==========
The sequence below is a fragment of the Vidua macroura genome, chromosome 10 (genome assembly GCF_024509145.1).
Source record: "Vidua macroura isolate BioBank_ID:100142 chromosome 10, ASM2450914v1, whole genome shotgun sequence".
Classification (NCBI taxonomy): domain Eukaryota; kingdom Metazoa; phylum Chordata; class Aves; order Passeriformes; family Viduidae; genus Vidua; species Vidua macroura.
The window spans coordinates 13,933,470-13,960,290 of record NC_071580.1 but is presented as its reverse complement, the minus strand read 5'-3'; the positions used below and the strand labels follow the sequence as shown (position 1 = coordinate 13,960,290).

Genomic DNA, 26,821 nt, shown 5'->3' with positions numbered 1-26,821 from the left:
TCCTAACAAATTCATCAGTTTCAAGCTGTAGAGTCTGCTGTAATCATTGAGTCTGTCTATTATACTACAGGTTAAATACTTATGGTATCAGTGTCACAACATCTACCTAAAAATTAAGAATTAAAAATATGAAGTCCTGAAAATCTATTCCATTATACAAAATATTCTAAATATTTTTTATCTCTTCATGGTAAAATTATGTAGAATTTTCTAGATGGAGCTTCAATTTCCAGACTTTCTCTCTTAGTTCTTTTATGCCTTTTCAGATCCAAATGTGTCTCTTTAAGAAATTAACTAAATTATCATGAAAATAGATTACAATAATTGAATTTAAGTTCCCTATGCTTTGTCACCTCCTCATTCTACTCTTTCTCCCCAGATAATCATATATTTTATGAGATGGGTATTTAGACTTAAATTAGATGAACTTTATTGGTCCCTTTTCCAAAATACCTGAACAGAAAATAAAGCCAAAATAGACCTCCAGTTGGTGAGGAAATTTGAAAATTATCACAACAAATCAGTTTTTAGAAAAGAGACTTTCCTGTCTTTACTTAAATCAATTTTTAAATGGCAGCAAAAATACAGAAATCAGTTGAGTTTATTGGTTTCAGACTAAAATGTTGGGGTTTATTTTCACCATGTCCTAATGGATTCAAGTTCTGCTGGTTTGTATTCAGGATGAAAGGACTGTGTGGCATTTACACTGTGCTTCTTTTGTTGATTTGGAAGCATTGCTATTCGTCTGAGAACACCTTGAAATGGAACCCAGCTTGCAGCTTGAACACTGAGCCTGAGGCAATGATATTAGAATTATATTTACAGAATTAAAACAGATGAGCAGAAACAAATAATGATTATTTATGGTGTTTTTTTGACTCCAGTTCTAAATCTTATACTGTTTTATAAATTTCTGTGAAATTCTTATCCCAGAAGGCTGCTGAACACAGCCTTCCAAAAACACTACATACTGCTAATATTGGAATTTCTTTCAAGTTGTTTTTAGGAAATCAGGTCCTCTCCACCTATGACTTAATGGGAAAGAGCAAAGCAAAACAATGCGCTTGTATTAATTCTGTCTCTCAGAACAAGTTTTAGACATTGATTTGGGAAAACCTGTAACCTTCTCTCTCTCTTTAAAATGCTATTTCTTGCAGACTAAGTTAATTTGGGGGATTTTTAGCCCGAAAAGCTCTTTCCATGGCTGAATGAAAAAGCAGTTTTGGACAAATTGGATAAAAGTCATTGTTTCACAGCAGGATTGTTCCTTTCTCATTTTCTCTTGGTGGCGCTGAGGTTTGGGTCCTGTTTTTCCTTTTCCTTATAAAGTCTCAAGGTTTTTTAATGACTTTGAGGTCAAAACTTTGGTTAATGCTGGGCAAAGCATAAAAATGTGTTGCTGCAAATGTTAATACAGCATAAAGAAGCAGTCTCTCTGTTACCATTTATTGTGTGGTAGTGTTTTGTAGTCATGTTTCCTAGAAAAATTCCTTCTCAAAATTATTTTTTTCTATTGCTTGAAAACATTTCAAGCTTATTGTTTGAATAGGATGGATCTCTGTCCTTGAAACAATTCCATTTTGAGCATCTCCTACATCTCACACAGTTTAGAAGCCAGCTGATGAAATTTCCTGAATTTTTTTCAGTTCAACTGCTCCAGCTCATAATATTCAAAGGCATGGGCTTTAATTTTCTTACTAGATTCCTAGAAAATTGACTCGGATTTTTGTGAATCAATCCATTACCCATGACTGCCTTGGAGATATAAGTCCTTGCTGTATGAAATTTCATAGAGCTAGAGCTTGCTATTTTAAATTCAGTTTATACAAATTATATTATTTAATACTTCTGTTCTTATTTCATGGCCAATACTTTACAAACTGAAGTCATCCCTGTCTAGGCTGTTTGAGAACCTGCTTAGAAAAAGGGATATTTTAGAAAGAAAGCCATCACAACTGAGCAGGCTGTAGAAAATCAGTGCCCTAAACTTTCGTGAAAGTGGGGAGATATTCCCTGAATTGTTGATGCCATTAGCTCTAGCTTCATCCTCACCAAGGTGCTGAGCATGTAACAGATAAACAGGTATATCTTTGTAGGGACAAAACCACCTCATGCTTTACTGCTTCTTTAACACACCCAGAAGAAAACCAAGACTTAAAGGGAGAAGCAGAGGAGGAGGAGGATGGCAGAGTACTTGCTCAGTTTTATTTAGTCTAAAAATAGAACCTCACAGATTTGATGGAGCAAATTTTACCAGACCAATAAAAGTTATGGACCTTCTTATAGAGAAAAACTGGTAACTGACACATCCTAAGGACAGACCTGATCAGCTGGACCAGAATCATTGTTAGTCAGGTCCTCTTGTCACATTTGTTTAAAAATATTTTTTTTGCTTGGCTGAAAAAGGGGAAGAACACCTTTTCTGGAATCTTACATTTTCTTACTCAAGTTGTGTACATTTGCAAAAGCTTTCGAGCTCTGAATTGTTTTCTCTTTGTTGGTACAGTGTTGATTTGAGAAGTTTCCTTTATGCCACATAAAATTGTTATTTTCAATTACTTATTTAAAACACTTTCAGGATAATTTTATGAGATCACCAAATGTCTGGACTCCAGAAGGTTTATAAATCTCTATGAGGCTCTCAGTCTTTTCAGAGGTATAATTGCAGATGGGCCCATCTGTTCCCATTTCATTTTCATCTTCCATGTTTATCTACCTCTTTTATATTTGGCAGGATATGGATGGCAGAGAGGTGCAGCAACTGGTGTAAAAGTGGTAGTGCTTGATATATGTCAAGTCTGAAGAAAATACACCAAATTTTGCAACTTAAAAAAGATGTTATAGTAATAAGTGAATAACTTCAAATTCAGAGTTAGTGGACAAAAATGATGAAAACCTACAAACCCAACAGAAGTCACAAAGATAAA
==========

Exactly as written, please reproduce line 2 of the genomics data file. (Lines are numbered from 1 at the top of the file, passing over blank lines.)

Source record: "Vidua macroura isolate BioBank_ID:100142 chromosome 10, ASM2450914v1, whole genome shotgun sequence".